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Mel Chin: Rematch | Mar 2015

Cities cling in perpetuity to a hometown boy made good. Mel Chin left Houston in 1983, and was clearly influenced by the time he spent in our diverse, surreal and polluted swampland. Mel Chin: Rematch, is an epic set of exhibitions that originated at the New Orleans Museum of Art; the show’s Houston iteration adds additional work and feted Chin with multiple openings, lectures and discussions.

Like a lot of other Houstonians, Chin is the child of immigrants. He grew up in the largely African American 5th Ward, where his parents ran a grocery store. His family later moved to the suburb of Meyerland but continued to operate the store, where Chin also worked. He came of age in the politically active 1960s and 1970s.

chin funk

Like his hometown, Chin’s art isn’t easily labeled or defined. His fascinating works range from the 524 delicate collages of The Funk & Wag from A to Z, 2012, cut from a vintage set of encyclopedias (on view at the Blaffer), to large-scale sculptures like Our Strange Flower of Democracy, 2005, a bamboo “bomb” suspended from the ceiling of the Asia Society. It moves from video installations like the 1991 Degrees of Paradise with a ceiling of early video monitors and Kurdish-woven carpets (on view at The Station Museum), to early examples of social practice art in the Revival Field documentation at Blaffer, and to performance artifacts like Lecture Ax (at the CAMH) which contains the artist’s notes for a talk at the New School for Social Research. Organizing a Mel Chin retrospective has to be a daunting task. Curator Miranda Lash perceptively used a viral analogy to describe how Chin’s work evolves as it spreads from idea to idea.

In 1970, Chin organized an ecology club at Bellaire High School. One of its projects was to clear trash out of a small, stagnant section of reeking bayou. (Just imagining it will easily stimulate the gag reflex in Houstonians.) The impulse toward environmental repair reappears in Chin’s Revival Field, documentation of which is on view at the Blaffer Art Museum. For the project, Chin worked with Rufus Chaney, a senior USDA research agronomist. Based on Chaney’s research into phytoremediation, a field of plants known to be accumulators of heavy metals was planted at the Pig’s Eye Landfill, a superfund site in Saint Paul, Minnesota.

chin redemption

Traditional remediation involves soil being hauled off to a hazardous waste landfill but Chaney believed that plants could be more effective at removing toxins. The various plants were laid out in a pattern designed by Chin that referenced the concentric rings of a target, as well as a circle and square derived from an ancient Chinese conception of a circular sky and a square earth. The artist overlaid the research with additional symbolism, adding plot markers based on the Mayan numerical system, fabricated from redwood, aluminum and stainless steel. Then jars were suspended from the plot markers containing a bar of zinc, lump of lead or ball of copper. (In description, all that symbolism seems a little overwrought, but I never made it out to Pig’s Eye to see for myself.) Chaney continued his research using the plants in the project, which also brought attention to the scientist’s work outside the scientific community.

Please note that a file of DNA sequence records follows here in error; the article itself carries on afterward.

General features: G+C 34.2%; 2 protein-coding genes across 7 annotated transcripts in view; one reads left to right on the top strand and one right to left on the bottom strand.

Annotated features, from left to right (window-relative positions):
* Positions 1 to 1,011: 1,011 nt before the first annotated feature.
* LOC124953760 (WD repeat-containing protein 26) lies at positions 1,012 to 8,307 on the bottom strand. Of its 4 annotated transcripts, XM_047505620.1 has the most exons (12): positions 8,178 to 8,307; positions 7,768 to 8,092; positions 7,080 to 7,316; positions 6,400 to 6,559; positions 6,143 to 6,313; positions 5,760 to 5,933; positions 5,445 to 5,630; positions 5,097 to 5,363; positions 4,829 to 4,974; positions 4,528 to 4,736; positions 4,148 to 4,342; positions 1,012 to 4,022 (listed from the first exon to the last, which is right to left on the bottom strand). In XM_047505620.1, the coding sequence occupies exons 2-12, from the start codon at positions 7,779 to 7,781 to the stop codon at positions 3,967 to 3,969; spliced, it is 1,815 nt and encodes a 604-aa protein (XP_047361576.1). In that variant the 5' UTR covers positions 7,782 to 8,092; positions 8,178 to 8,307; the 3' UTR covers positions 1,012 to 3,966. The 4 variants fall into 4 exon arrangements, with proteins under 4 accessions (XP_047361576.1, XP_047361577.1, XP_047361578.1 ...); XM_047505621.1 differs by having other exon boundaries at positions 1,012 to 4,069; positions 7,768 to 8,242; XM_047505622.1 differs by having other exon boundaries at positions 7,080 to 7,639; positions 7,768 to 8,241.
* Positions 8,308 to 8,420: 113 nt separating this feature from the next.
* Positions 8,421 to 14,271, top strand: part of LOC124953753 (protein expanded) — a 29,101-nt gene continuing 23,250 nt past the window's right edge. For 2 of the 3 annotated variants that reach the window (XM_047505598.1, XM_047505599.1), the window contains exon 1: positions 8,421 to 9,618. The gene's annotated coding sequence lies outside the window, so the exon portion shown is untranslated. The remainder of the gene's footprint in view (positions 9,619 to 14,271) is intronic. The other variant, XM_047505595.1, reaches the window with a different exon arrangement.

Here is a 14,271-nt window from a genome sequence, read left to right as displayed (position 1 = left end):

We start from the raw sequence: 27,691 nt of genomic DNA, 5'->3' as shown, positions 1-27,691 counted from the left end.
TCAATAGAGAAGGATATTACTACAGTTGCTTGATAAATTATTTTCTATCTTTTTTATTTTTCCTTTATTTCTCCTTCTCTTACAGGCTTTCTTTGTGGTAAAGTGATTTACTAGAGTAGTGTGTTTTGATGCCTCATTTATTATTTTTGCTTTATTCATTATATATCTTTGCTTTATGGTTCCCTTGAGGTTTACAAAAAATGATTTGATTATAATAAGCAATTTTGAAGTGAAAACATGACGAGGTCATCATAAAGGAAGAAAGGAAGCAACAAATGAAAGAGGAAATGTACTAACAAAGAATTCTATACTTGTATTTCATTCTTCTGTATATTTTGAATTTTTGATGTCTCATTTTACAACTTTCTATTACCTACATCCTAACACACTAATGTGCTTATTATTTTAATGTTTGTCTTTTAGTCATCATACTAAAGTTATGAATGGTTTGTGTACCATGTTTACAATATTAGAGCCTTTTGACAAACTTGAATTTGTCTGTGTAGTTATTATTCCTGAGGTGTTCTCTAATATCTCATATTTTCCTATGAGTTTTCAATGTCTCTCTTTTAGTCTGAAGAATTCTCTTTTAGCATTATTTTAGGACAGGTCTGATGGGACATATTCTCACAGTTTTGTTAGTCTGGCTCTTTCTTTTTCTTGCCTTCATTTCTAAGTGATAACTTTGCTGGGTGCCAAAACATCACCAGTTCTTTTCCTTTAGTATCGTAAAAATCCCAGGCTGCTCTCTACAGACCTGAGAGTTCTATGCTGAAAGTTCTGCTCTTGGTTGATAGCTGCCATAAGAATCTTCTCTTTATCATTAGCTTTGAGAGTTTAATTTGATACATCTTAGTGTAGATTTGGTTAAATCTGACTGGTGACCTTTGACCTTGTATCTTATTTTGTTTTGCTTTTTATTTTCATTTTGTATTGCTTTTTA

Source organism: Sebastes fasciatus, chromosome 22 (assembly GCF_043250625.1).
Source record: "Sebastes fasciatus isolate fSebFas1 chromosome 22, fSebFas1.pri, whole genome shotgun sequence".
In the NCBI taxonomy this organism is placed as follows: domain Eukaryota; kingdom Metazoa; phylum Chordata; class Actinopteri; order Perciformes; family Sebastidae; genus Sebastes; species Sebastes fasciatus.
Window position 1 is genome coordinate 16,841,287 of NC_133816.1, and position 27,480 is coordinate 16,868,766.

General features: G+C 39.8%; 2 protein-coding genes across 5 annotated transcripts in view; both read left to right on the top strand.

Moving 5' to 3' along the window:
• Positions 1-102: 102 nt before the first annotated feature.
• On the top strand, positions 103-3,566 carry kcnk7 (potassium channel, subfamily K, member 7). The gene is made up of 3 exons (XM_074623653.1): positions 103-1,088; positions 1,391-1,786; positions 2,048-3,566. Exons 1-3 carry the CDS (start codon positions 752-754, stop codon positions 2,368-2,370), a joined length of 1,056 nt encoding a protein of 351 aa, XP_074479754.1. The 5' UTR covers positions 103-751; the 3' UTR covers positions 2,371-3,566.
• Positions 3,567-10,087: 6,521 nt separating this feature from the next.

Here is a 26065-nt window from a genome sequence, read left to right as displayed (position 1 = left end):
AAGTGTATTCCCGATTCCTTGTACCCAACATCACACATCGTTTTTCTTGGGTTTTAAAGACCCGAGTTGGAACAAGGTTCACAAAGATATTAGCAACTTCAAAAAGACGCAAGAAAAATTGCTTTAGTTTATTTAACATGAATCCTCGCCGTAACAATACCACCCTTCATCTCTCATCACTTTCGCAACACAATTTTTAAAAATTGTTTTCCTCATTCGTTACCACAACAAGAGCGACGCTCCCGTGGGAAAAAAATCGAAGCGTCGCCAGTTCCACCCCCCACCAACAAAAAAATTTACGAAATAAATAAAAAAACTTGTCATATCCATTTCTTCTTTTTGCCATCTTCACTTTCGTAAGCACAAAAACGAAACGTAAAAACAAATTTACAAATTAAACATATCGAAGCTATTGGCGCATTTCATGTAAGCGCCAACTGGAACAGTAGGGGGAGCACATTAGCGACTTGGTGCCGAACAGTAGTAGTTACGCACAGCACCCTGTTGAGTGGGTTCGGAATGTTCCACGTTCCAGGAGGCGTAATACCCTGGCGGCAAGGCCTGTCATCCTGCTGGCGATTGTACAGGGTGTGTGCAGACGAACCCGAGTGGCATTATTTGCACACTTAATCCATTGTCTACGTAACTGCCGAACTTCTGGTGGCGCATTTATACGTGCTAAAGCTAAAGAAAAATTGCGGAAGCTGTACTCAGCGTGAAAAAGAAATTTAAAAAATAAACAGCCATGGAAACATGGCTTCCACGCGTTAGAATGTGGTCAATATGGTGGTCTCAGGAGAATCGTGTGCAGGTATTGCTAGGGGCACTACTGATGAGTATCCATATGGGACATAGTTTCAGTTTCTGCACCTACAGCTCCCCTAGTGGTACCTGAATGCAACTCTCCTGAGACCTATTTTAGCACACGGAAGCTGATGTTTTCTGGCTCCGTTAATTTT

chin vault

One of Chin’s most iconic works, Operation Paydirt, 2006, is also on view at the Blaffer. It began in post-Katrina New Orleans. High lead levels in children have been linked to violent crime, learning disabilities and lowered IQ. With an estimated 86,000 residential properties in the city contaminated by lead, Chin sought to make people aware of the environmental cause underlying social issues. At the Blaffer, the giant safe door originally mounted on the exterior of a New Orleans shotgun house leads from one gallery into another. Inside the gallery is a massive pallet of hand-drawn “Fundred dollar bills” largely made by children from all over the country. The total count is around half a million. Visitors can add their own contributions on site. Each bill is a symbolic request for lead remediation funding, as well as a mechanism for educating people about the dangers of lead poisoning.

Scholar's Nightmare

Scholar’s Nightmare

The artworks on view at the Asia Society are relegated to the lobby but include some striking sculptural objects. In 1980, Chin began a stint working as a preparator for Dominique de Menil at the Rice Museum, a precursor to the Menil Collection. While there, he came in direct contact with work from de Menil’s phenomenal collection of surrealist art, an opportunity few art students every have. Surreal moments occur throughout his work. On view at the Asia Society, Chin’s Scholar’s Nightmare, is an elegantly strange object. At first glance, it is a Ming dynasty style table with gracefully curved legs. Then you notice one of the legs ends in a taxidermied horse’s hoof. The perfection of the table is subtly disrupted with something wild and unsettling.

chin homeYsew9

The Contemporary Arts Museum includes a number of pieces Chin created addressing gun violence. In 1981 Houston was the murder capital of the country with 701 homicides. In the exhibition catalogue, Chin states, “My uncle Dick’s murder [WWII veteran Dick Yee Chin] prompted me to relocate of New York City the following year.” Yee was shot at a Houston gas station by a recently released mental patient. In his 1994 work, HOME y Sew 9, Chin repurposed a 9mm GLOCK-17 handgun into a surgical first aid kit for a gunshot victim containing “microelectronic distress beacon on FM band, ACE bandage, saline, narcotic, angiocatheter, epinephrine.” The aid is ironically camouflaged in a weapon favored by everyone from law enforcement to gang members to UN peacekeepers.